To improve physician well-being and prevent burnout, Yale School of Medicine started searching for ways to reduce clicks and increase time spent with patients.
“We looked at the kinds of issues we were dealing with and decided this required a systemwide approach,” said AMA member and Yale Medicine Chief Medical Officer Ronald Vender, MD. He is also the associate dean for clinical affairs and a professor of medicine in digestive diseases at Yale.
Those issues included EHR inefficiencies that had a significant impact on job satisfaction, physician engagement and the health and well-being of Yale faculty. Physicians were unhappy, working too many hours and bringing home work at night and on weekends.
After the initial phase of targeting EHR use and functionality, a series of discussions with IT leadership took place with Allen Hsiao, MD, the chief medical information officer at Yale, and Lisa Stump, the chief information officer, to better address physician burnout.
“One of the things we realized is that there is still a limitation to the keyboard-and-mouse user interface,” said Dr. Hsiao. “Anything we can do to tackle that can make a big difference and help take clicks away for physicians to complete their work.”
Yale Medicine linked together strategies to address physician burnout and improve the user experience with EHRs by adding new features such as voice recognition and easier login identification.
The first initiative aimed at cutting clicks was to implement a solution that eliminates repetitive typing of the physician’s username and password. It allows physicians to use their badges to tap in and out of the system throughout the day after a one-time login at the start of their shift.
“This was a daily annoyance for our doctors,” said Dr. Vender. “It had a disproportionate effect above and beyond the time with just the annoyance factors. Addressing this psychologically, as well as time savings, has been a huge win.” The move has saved physicians between six and 20 minutes daily. That’s about 20 to 140 logins per physician each day.
Previously, physicians had to quickly remember and correctly enter their login passwords, which must be changed several times a year. The new system “is quite a satisfier to physicians to be able to save all those clicks,” Dr. Hsiao said.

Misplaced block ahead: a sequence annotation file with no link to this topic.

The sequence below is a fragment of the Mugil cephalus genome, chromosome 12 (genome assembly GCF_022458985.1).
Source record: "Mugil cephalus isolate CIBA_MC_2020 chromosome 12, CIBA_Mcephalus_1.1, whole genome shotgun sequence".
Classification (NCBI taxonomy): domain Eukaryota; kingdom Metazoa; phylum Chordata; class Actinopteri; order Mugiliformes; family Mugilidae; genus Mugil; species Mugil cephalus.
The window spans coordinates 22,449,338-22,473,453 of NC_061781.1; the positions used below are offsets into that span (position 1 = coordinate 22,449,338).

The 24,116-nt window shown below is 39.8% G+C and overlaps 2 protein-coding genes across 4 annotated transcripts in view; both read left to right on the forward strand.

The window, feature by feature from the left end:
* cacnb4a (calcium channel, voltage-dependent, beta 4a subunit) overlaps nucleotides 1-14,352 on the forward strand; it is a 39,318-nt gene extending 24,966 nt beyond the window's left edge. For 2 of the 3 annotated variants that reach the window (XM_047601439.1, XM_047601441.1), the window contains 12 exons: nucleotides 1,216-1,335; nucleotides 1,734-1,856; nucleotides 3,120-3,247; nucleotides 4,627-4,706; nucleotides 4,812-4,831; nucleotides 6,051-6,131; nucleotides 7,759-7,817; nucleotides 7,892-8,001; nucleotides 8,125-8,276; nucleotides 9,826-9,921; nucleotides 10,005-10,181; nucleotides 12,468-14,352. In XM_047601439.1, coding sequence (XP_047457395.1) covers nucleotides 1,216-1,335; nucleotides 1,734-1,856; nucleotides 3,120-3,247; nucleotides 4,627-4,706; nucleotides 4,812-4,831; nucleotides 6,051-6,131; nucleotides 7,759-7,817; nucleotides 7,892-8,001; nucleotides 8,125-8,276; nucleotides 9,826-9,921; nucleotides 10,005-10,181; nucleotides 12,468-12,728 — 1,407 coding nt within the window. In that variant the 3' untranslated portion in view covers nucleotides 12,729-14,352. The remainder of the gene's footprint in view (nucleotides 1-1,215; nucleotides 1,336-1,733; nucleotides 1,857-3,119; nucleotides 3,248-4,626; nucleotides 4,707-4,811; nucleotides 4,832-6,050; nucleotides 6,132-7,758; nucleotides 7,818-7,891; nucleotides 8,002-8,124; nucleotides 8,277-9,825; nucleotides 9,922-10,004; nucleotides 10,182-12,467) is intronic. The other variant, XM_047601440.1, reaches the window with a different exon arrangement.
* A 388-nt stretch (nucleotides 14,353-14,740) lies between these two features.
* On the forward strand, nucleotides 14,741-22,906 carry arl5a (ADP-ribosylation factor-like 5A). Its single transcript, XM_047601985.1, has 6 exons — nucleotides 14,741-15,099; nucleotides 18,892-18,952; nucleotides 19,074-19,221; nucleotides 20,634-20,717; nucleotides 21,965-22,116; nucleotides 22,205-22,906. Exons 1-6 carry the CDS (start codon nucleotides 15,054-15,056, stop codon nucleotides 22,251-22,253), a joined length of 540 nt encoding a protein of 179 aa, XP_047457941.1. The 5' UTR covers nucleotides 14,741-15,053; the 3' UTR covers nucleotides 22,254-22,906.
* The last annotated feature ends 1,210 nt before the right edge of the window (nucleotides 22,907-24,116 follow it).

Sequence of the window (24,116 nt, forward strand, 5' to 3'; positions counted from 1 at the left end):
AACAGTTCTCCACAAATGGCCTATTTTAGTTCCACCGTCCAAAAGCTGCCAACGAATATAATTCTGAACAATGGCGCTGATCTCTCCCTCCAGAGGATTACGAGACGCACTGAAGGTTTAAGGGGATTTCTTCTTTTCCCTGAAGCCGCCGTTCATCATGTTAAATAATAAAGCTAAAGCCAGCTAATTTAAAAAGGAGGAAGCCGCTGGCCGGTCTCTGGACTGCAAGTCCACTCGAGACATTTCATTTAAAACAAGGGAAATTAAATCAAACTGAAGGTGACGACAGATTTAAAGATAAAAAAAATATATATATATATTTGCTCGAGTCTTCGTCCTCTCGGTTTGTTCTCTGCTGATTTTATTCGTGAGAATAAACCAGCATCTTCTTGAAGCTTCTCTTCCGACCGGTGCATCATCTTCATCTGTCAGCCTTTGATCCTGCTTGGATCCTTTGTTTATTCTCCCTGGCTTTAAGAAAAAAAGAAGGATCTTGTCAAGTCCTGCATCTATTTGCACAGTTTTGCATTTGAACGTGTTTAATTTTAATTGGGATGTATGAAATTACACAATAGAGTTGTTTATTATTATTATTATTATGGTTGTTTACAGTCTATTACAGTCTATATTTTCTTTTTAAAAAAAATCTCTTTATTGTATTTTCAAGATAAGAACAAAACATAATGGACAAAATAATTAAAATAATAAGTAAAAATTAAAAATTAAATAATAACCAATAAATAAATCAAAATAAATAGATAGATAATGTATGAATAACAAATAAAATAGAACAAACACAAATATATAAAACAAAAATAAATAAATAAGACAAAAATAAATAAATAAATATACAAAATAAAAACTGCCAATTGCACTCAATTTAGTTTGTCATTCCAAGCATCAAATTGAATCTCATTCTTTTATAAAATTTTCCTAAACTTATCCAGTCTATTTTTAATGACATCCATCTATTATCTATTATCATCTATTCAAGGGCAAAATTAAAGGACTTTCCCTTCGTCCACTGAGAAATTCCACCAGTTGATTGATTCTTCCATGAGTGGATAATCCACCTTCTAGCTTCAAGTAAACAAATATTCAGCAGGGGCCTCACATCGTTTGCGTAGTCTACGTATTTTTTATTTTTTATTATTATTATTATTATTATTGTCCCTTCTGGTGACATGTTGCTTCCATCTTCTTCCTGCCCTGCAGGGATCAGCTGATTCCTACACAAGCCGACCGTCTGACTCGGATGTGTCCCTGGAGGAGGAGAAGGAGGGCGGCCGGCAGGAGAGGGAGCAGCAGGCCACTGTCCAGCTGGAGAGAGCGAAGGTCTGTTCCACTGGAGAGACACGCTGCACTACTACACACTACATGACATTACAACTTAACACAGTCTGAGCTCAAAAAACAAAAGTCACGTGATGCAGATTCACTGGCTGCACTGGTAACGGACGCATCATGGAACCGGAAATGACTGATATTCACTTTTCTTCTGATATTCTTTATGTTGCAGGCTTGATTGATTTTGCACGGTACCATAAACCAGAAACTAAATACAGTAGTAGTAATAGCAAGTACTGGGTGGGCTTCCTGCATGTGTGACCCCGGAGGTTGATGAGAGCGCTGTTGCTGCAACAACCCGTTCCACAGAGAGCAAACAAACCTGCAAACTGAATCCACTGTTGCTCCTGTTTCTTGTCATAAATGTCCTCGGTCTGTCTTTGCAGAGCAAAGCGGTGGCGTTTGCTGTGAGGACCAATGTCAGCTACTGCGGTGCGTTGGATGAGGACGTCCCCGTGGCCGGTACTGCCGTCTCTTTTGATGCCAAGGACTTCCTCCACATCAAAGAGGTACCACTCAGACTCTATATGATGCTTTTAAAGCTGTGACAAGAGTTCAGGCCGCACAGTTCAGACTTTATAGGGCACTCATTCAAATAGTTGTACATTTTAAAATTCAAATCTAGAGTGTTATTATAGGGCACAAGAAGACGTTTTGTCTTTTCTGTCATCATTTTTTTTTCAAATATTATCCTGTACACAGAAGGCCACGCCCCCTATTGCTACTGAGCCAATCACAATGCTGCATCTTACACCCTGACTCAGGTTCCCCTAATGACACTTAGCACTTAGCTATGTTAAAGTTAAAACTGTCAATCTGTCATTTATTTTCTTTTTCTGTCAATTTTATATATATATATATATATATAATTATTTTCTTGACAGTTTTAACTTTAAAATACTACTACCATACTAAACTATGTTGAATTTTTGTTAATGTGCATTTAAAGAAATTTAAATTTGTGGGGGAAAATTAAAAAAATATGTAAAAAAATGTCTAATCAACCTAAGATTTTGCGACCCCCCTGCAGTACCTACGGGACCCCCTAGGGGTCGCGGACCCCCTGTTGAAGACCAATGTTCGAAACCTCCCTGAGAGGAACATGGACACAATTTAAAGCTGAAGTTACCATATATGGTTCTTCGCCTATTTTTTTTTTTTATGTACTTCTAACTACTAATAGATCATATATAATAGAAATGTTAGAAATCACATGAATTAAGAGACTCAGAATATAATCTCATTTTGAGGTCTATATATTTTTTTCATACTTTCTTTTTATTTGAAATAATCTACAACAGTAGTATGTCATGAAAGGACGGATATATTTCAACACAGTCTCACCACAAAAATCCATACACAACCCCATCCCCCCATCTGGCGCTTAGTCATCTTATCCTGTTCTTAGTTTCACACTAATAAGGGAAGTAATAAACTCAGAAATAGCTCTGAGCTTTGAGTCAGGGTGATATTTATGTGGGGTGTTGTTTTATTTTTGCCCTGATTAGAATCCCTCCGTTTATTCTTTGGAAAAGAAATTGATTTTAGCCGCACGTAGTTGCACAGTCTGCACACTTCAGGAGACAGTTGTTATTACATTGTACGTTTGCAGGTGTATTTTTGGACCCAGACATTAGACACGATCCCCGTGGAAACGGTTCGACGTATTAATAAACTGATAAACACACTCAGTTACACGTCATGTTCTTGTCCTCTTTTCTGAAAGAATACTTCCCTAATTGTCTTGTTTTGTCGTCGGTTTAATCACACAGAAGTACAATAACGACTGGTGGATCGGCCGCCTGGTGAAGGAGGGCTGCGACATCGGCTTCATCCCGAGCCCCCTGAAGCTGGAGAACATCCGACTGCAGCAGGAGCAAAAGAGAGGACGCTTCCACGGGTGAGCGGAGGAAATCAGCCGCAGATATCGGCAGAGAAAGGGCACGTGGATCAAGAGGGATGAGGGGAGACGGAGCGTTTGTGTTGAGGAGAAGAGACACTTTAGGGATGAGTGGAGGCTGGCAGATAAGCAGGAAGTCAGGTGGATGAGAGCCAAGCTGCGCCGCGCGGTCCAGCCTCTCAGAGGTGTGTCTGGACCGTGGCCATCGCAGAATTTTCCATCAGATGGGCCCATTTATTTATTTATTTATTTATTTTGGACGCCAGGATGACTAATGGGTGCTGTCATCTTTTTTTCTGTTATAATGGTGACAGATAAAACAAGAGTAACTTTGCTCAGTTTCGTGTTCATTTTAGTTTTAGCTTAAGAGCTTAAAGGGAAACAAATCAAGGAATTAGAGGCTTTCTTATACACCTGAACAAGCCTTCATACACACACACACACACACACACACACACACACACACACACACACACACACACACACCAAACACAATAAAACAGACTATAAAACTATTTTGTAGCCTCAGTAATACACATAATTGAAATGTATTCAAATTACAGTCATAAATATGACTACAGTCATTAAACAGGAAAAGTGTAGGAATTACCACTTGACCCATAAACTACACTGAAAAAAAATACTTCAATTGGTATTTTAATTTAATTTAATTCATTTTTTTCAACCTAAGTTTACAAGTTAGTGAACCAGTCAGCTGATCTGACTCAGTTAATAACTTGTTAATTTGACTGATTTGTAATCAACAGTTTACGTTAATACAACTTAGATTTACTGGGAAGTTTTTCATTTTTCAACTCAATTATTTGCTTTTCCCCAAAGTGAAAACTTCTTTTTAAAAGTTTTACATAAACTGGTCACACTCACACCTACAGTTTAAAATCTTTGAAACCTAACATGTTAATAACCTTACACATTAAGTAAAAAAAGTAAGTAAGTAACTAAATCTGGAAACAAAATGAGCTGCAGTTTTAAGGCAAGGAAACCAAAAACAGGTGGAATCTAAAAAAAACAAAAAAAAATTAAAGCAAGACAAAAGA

Of Yale’s 300 ambulatory sites across six hospital campuses, 60 percent have implemented the new system.
Due to the limitations of the keyboard-and-mouse user interface, Dr. Hsiao implemented speech recognition for physicians. Through voice-recognition software that connects directly to the EHR, physicians have experienced a 50 percent reduction in the time it takes to complete and close encounters.
“Physicians have been thrilled about it,” he said. “Now we’re trying to figure out how they can use it at home because they love it so much.”
Between 30 and 40 percent of Yale physicians are using voice-recognition software, and about 100 new clinicians each week are signing up to use it.
“This has turned out to be a huge win. Even doctors who feel like they can do a very good job and didn’t require voice recognition—once they begin to utilize it, they find that it is even better,” Dr. Vender said.
And because the voice-recognition technology is three times faster than previous options and has improved quality for physicians, the average time to close an encounter is down by eight hours a week.
“I type very fast and I thought, ‘I don’t need voice recognition,’” said Dr. Hsiao. “I quickly found that I have better notes, higher quality, I put in things that I would have thought isn’t worth the time and effort to type, but I will now speak them. It is easier to speak them even for people who type well.”
Dr. Vender also recommends physicians use voice recognition while the patient is in the room. This real-time note taking allows the patient to understand what the physician is writing in their notes and provides instant feedback. This can be reassuring and a confidence builder for patients.
The third major initiative is a pilot using virtual scribes in which 50 physicians are participating. With voice recognition and the virtual scribes, physician time on the computer on nights and weekends has significantly lessened, Dr. Vender said.
Other Yale initiatives related to well-being include physician-patient communication training, a resiliency development course, support for meditation programs, mindfulness courses and workshops from the Yale Stress Center, and weekly drop-in meditation sessions through Being Well at Yale.
Physicians are also provided assistance with conversations related to the disclosure of unanticipated adverse events, and the academic health system is piloting a peer-support program for second victims.